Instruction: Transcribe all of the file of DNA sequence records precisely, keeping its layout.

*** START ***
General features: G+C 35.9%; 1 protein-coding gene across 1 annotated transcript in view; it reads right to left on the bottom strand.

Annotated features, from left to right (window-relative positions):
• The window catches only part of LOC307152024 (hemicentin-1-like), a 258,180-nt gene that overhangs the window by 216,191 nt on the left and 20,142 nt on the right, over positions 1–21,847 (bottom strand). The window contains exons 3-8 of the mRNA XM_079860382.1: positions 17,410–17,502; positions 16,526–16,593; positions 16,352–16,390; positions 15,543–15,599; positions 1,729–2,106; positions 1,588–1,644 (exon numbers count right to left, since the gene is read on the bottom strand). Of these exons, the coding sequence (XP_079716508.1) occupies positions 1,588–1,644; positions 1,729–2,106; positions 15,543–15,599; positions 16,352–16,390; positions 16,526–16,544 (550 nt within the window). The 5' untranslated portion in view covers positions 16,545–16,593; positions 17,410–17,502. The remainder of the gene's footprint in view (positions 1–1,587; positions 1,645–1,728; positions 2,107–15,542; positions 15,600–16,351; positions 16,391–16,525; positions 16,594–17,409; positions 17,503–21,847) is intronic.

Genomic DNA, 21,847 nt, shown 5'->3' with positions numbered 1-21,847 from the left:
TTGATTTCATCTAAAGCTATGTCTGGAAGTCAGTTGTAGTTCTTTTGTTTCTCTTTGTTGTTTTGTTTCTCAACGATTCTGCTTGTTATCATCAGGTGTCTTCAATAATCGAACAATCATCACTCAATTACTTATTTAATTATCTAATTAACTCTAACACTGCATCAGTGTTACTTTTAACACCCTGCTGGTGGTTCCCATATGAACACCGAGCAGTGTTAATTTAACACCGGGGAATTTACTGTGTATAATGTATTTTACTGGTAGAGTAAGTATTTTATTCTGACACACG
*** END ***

General features: G+C 35.9%; 1 protein-coding gene across 1 annotated transcript in view; it reads right to left on the bottom strand.

Annotated features, from left to right (window-relative positions):
• The window catches only part of LOC307152024 (hemicentin-1-like), a 258,180-nt gene that overhangs the window by 216,191 nt on the left and 20,142 nt on the right, over positions 1–21,847 (bottom strand). The window contains exons 3-8 of the mRNA XM_079860382.1: positions 17,410–17,502; positions 16,526–16,593; positions 16,352–16,390; positions 15,543–15,599; positions 1,729–2,106; positions 1,588–1,644 (exon numbers count right to left, since the gene is read on the bottom strand). Of these exons, the coding sequence (XP_079716508.1) occupies positions 1,588–1,644; positions 1,729–2,106; positions 15,543–15,599; positions 16,352–16,390; positions 16,526–16,544 (550 nt within the window). The 5' untranslated portion in view covers positions 16,545–16,593; positions 17,410–17,502. The remainder of the gene's footprint in view (positions 1–1,587; positions 1,645–1,728; positions 2,107–15,542; positions 15,600–16,351; positions 16,391–16,525; positions 16,594–17,409; positions 17,503–21,847) is intronic.

Genomic DNA, 21,847 nt, shown 5'->3' with positions numbered 1-21,847 from the left:
TTGATTTCATCTAAAGCTATGTCTGGAAGTCAGTTGTAGTTCTTTTGTTTCTCTTTGTTGTTTTGTTTCTCAACGATTCTGCTTGTTATCATCAGGTGTCTTCAATAATCGAACAATCATCACTCAATTACTTATTTAATTATCTAATTAACTCTAACACTGCATCAGTGTTACTTTTAACACCCTGCTGGTGGTTCCCATATGAACACCGAGCAGTGTTAATTTAACACCGGGGAATTTACTGTGTATAATGTATTTTACTGGTAGAGTAAGTATTTTATTCTGACACACG